Migration Guide 1.3.x to 2.0.x

Migration Guide 1.3.x to 2.0.x

The 2.0 release contains several new features which require source-level changes in client code. This API cleanup is planned to be the last one for a significant amount of time.

New Concepts

First you should take some time to understand the new concepts of Actor Systems, Supervision and Monitoring, and Actor References, Paths and Addresses.

Migration Kit

Nobody likes a big refactoring that takes several days to complete until anything is able to run again. Therefore we provide a migration kit that makes it possible to do the migration changes in smaller steps.

The migration kit only covers the most common usage of Akka. It is not intended as a final solution. The whole migration kit is marked as deprecated and will be removed in Akka 2.1.

The migration kit is provided in separate jar files. Add the following dependency:

"com.typesafe.akka" % "akka-actor-migration" % "2.0"

The first step of the migration is to do some trivial replacements. Search and replace the following (be careful with the non qualified names):

Search Replace with
akka.actor.Actor akka.actor.OldActor
extends Actor extends OldActor
akka.actor.Scheduler akka.actor.OldScheduler
Scheduler OldScheduler
akka.event.EventHandler akka.event.OldEventHandler
EventHandler OldEventHandler
akka.config.Config akka.config.OldConfig
Config OldConfig

For Scala users the migration kit also contains some implicit conversions to be able to use some old methods. These conversions are useful from tests or other code used outside actors.

import akka.migration._

Thereafter you need to fix compilation errors that are not handled by the migration kit, such as:

  • Definition of supervisors
  • Definition of dispatchers
  • ActorRegistry

When everything compiles you continue by replacing/removing the OldXxx classes one-by-one from the migration kit with appropriate migration.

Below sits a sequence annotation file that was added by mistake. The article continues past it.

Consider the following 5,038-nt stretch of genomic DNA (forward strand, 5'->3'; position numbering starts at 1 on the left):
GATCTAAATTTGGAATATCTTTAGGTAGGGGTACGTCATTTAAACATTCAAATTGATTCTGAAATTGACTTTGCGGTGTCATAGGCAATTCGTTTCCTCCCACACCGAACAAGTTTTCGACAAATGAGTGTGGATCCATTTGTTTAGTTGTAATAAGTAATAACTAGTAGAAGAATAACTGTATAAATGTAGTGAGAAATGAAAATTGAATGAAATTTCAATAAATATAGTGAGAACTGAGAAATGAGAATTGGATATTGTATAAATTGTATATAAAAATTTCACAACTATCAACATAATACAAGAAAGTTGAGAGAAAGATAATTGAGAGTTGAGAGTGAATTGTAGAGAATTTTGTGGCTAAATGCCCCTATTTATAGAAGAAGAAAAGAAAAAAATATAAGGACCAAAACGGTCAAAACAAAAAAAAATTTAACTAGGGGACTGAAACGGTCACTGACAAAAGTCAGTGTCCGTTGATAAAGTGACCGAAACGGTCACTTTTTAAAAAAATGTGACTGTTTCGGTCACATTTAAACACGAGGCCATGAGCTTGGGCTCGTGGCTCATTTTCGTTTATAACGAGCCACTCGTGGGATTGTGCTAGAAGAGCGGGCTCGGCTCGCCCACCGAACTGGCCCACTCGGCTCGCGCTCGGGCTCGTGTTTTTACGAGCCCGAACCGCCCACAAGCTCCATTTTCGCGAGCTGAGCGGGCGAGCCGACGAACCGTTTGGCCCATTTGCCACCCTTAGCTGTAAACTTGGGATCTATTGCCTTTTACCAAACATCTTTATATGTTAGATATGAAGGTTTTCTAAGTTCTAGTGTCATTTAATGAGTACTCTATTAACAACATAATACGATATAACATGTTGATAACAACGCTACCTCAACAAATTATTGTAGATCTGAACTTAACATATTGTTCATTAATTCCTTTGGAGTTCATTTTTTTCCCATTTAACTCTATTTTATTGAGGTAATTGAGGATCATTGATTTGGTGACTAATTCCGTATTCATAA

When using the migration kit there will be one global actor system, which loads the configuration akka.conf from the same locations as in Akka 1.x. This means that while you are using the migration kit you should not create your own ActorSystem, but instead use the akka.actor.GlobalActorSystem. In order to voluntarily exit the JVM you must shutdown the GlobalActorSystem Last task of the migration would be to create your own ActorSystem.

Unordered Collection of Migration Items

Actors

Creating and starting actors

Actors are created by passing in a Props instance into the actorOf factory method in a ActorRefProvider, which is the ActorSystem or ActorContext. Use the system to create top level actors. Use the context to create actors from other actors. The difference is how the supervisor hierarchy is arranged. When using the context the current actor will be supervisor of the created child actor. When using the system it will be a top level actor, that is supervised by the system (internal guardian actor).

ActorRef.start() has been removed. Actors are now started automatically when created. Remove all invocations of ActorRef.start().

v1.3:

val myActor = Actor.actorOf[MyActor]
myActor.start()

v2.0:

// top level actor
val firstActor = system.actorOf(Props[FirstActor], name = "first")

// child actor
class FirstActor extends Actor {
  val myActor = context.actorOf(Props[MyActor], name = "myactor")

Documentation:

Stopping actors

ActorRef.stop() has been moved. Use ActorSystem or ActorContext to stop actors.

v1.3:

actorRef.stop()
self.stop()
actorRef ! PoisonPill

v2.0:

context.stop(someChild)
context.stop(self)
system.stop(actorRef)
actorRef ! PoisonPill

Stop all actors

v1.3:

ActorRegistry.shutdownAll()

v2.0:

system.shutdown() // from outside of this system
context.system.shutdown() // from inside any actor

Documentation:

Identifying Actors

In v1.3 actors have uuid and id field. In v2.0 each actor has a unique logical path.

The ActorRegistry has been replaced by actor paths and lookup with actorFor in ActorRefProvider (ActorSystem or ActorContext). It is no longer possible to obtain references to all actors being implemented by a certain class (the reason being that this property is not known yet when an ActorRef is created because instantiation of the actor itself is asynchronous).